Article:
Forum for Science, Industry and Business

Sponsored by:     3M 
Search our Site:


Pioneering induction of bone formation using embryonic stem cells

Researchers at the University of Twente break new ground by successfully creating bone tissue “in vivo”, using embryonic stem cells.

They imitated bone formation in embryos and children, which uses cartilage as a template. This new approach appears to be a promising way of repairing bone defects. This week, the researchers’ findings are presented in the Proceedings of the National Academy of Sciences (PNAS).

Previous attempts to create bone using embryonic stem cells were unsuccessful. In the lab, there was clear evidence that these stem cells were differentiating into the bone lineage “in vitro”, however this process stalled after implantation and no bone tissue was formed. Yet, this approach did lead to bone formation when cultured adult stem cells from bone marrow were used. This direct approach is, amongst others, involved in the formation of the bone found in the skull. The researchers at Twente have now adopted a different approach.

While searching for a suitable scaffold to use for cartilage tissue engineering with mouse embryonic stem cells, the researchers selected a ceramic material that is often used as bone void filler. Other materials appeared to be unsuitable or they made it difficult to locate the implanted cells. In the lab, mouse embryonic stem cells were seeded onto this ceramic material and induced into the developmental pathway leading to cartilage formation. Following implantation under the skin of a mouse, however, the cartilage tissue developed further, and was replaced by bone. Bone formation via cartilage as a template proved to be an efficient, if unexpected, approach. Furthermore, this is the way in which most of the bones in the embryo are formed. Bone growth in children also occurs via this process, known as endochondral ossification.
In their article, the researchers show that bone tissue is also formed in a bone defect. To demonstrate this, a scaffold with cells that had already formed cartilage, was implanted into a rat with a defect in its skull. Besides under the skin, bone was also formed in this bone defect. Therefore, this approach seems to be a promising new technique for repairing damaged bone.

Wiebe van der Veen | alfa
Further information:

Further reports about: Cells Embryo Embryonic Stem cartilage defect formation

More articles from Life Sciences:

nachricht Biologists unravel another mystery of what makes DNA go 'loopy'
16.03.2018 | Emory Health Sciences

nachricht Scientists map the portal to the cell's nucleus
16.03.2018 | Rockefeller University

All articles from Life Sciences >>>

The most recent press releases about innovation >>>

Die letzten 5 Focus-News des innovations-reports im Überblick:

Im Focus: Locomotion control with photopigments

Researchers from Göttingen University discover additional function of opsins

Animal photoreceptors capture light with photopigments. Researchers from the University of Göttingen have now discovered that these photopigments fulfill an...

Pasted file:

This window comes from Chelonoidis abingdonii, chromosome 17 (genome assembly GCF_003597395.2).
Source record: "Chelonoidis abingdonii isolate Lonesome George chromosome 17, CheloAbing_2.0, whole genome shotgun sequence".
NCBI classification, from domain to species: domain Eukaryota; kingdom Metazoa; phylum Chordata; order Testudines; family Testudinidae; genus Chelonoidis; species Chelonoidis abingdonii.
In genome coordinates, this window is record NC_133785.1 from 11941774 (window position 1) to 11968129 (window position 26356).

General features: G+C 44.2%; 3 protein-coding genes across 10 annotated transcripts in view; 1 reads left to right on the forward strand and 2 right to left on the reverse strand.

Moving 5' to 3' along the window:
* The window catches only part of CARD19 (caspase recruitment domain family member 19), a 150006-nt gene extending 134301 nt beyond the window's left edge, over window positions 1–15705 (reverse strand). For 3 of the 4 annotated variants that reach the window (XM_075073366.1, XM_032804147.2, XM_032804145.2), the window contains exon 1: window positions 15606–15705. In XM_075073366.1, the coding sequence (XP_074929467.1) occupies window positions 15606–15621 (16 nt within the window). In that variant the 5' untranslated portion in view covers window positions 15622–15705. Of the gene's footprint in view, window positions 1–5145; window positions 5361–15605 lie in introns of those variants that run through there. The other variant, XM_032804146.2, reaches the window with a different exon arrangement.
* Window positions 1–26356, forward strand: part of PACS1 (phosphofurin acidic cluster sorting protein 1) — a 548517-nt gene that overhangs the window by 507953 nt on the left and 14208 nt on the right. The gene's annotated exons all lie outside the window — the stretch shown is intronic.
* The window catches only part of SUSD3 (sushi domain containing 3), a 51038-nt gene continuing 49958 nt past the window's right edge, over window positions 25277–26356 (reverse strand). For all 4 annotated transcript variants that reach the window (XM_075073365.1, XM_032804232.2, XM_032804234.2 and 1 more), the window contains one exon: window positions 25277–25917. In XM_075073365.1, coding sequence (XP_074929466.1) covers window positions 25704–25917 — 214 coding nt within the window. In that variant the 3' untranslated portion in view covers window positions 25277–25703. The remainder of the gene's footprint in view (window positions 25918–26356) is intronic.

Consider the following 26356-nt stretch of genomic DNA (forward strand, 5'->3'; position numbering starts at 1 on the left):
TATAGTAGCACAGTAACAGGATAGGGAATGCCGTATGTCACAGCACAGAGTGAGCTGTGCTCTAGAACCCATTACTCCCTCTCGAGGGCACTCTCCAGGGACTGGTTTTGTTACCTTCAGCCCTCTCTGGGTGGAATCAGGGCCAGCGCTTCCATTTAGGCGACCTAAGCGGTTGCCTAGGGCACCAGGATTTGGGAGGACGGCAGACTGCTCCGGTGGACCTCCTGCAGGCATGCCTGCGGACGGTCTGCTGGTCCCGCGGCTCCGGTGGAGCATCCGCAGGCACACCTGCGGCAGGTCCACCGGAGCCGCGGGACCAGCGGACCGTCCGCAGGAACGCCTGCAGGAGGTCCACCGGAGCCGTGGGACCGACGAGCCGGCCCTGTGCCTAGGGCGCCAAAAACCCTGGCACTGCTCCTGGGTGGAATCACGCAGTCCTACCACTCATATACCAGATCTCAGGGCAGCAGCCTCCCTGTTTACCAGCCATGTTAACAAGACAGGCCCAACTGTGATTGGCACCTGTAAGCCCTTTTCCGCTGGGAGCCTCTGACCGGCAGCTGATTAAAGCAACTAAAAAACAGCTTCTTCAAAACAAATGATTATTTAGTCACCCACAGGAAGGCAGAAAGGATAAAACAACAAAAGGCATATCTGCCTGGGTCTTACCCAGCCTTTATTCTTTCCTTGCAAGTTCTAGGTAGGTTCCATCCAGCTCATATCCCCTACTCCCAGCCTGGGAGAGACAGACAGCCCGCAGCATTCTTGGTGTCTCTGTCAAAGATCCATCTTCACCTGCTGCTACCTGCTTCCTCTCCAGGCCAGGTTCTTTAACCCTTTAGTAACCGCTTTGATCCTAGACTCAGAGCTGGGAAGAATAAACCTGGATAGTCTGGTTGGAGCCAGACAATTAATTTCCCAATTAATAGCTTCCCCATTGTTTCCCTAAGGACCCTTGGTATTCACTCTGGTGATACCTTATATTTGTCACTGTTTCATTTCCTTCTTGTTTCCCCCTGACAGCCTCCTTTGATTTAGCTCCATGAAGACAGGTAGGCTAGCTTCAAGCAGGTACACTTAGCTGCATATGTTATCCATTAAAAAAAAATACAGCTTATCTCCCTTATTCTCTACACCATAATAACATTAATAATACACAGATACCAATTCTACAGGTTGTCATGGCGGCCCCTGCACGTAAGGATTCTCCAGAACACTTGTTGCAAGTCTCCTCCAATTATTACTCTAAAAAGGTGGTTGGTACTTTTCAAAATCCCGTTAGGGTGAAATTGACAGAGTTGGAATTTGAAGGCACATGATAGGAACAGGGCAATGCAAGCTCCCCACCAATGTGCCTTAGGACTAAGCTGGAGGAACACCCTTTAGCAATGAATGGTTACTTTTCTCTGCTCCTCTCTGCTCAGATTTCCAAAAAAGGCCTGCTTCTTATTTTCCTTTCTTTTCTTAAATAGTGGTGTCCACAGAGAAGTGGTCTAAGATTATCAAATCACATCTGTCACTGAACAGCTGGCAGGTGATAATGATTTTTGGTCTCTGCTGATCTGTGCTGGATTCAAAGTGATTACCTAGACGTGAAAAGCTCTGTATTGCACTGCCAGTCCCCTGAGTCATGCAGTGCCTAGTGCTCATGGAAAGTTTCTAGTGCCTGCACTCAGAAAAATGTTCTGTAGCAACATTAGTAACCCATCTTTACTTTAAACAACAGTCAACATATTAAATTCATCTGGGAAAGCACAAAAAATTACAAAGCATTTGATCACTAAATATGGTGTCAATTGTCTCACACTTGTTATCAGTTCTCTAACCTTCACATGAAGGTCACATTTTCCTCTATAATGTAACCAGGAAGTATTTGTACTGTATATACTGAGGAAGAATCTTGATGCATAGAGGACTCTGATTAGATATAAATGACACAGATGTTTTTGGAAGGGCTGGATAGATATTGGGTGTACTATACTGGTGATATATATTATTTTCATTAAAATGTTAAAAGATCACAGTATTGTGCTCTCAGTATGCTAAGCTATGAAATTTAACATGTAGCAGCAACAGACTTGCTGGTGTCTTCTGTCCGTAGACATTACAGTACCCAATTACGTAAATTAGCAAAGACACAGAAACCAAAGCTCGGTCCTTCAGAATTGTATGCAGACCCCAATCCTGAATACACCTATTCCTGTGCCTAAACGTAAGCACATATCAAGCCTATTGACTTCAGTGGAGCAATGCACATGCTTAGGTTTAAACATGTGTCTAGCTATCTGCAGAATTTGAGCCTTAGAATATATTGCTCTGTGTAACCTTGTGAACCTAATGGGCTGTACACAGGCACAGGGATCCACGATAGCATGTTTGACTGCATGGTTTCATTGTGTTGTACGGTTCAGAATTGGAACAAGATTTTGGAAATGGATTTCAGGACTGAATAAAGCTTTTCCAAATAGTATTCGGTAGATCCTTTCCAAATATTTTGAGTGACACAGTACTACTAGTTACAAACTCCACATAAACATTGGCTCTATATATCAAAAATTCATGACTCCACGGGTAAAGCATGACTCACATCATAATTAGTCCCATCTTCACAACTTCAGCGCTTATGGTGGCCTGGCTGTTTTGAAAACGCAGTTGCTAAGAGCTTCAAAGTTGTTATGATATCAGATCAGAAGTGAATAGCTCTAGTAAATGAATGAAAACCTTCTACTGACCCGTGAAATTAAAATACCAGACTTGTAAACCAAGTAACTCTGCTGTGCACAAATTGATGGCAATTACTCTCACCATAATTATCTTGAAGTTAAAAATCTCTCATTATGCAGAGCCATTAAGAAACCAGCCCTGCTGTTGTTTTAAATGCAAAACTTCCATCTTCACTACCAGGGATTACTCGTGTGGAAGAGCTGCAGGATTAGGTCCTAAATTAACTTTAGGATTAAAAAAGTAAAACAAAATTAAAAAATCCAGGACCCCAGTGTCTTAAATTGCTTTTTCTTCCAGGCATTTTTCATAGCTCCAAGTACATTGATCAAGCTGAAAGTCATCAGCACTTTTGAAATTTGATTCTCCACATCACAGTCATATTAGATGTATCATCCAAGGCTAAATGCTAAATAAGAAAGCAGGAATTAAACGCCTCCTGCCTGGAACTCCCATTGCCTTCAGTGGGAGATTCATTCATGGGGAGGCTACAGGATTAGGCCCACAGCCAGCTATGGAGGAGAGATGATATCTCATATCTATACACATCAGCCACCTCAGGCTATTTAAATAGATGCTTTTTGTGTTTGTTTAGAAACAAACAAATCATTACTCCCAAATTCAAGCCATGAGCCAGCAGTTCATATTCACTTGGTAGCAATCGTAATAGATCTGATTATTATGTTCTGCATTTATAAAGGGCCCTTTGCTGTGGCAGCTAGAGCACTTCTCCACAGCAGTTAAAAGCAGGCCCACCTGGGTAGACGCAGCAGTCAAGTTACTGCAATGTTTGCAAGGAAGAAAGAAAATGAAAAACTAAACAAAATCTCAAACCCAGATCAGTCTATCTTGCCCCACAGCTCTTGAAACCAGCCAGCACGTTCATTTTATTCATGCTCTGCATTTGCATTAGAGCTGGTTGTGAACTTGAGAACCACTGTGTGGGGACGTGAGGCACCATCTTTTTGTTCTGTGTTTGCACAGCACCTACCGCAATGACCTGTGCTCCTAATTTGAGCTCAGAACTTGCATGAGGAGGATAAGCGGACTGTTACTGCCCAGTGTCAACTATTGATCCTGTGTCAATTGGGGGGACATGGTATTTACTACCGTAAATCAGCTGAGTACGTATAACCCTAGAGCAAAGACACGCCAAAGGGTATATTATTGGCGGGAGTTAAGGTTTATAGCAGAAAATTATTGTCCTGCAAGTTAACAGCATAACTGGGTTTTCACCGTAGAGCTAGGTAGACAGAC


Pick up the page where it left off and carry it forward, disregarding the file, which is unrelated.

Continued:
Im Focus: Surveying the Arctic: Tracking down carbon particles

Researchers embark on aerial campaign over Northeast Greenland

On 15 March, the AWI research aeroplane Polar 5 will depart for Greenland. Concentrating on the furthest northeast region of the island, an international team...

Im Focus: Unique Insights into the Antarctic Ice Shelf System

Data collected on ocean-ice interactions in the little-researched regions of the far south

The world’s second-largest ice shelf was the destination for a Polarstern expedition that ended in Punta Arenas, Chile on 14th March 2018. Oceanographers from...

Im Focus: ILA 2018: Laser alternative to hexavalent chromium coating

At the 2018 ILA Berlin Air Show from April 25–29, the Fraunhofer Institute for Laser Technology ILT is showcasing extreme high-speed Laser Material Deposition (EHLA): A video documents how for metal components that are highly loaded, EHLA has already proved itself as an alternative to hard chrome plating, which is now allowed only under special conditions.

When the EU restricted the use of hexavalent chromium compounds to special applications requiring authorization, the move prompted a rethink in the surface...

Im Focus: Radar for navigation support from autonomous flying drones

At the ILA Berlin, hall 4, booth 202, Fraunhofer FHR will present two radar sensors for navigation support of drones. The sensors are valuable components in the implementation of autonomous flying drones: they function as obstacle detectors to prevent collisions. Radar sensors also operate reliably in restricted visibility, e.g. in foggy or dusty conditions. Due to their ability to measure distances with high precision, the radar sensors can also be used as altimeters when other sources of information such as barometers or GPS are not available or cannot operate optimally.

Drones play an increasingly important role in the area of logistics and services. Well-known logistic companies place great hope in these compact, aerial...

All Focus news of the innovation-report >>>



Industry & Economy
Event News

Ultrafast Wireless and Chip Design at the DATE Conference in Dresden

16.03.2018 | Event News

International Tinnitus Conference of the Tinnitus Research Initiative in Regensburg

13.03.2018 | Event News

International Virtual Reality Conference “IEEE VR 2018” comes to Reutlingen, Germany

08.03.2018 | Event News

Latest News

Wandering greenhouse gas

16.03.2018 | Earth Sciences

'Frequency combs' ID chemicals within the mid-infrared spectral region

16.03.2018 | Physics and Astronomy

Biologists unravel another mystery of what makes DNA go 'loopy'

16.03.2018 | Life Sciences

Science & Research
Overview of more VideoLinks >>>